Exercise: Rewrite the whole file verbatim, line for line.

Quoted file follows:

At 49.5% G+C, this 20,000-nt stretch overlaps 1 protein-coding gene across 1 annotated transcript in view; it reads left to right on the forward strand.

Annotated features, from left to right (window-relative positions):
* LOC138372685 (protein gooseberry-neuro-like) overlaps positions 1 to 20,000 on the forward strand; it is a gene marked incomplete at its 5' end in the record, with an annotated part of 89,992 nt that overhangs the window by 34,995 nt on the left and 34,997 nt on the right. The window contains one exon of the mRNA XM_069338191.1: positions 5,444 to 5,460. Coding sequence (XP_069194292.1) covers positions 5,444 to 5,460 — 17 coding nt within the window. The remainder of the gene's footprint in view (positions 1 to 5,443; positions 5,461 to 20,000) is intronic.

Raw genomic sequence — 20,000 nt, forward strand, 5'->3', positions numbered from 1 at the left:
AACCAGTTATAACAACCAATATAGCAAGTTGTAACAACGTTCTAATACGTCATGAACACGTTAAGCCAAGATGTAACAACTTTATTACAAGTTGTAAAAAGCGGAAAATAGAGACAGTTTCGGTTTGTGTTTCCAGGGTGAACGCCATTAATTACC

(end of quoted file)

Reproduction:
At 49.5% G+C, this 20,000-nt stretch overlaps 1 protein-coding gene across 1 annotated transcript in view; it reads left to right on the forward strand.

Annotated features, from left to right (window-relative positions):
* LOC138372685 (protein gooseberry-neuro-like) overlaps positions 1 to 20,000 on the forward strand; it is a gene marked incomplete at its 5' end in the record, with an annotated part of 89,992 nt that overhangs the window by 34,995 nt on the left and 34,997 nt on the right. The window contains one exon of the mRNA XM_069338191.1: positions 5,444 to 5,460. Coding sequence (XP_069194292.1) covers positions 5,444 to 5,460 — 17 coding nt within the window. The remainder of the gene's footprint in view (positions 1 to 5,443; positions 5,461 to 20,000) is intronic.

Raw genomic sequence — 20,000 nt, forward strand, 5'->3', positions numbered from 1 at the left:
AACCAGTTATAACAACCAATATAGCAAGTTGTAACAACGTTCTAATACGTCATGAACACGTTAAGCCAAGATGTAACAACTTTATTACAAGTTGTAAAAAGCGGAAAATAGAGACAGTTTCGGTTTGTGTTTCCAGGGTGAACGCCATTAATTACC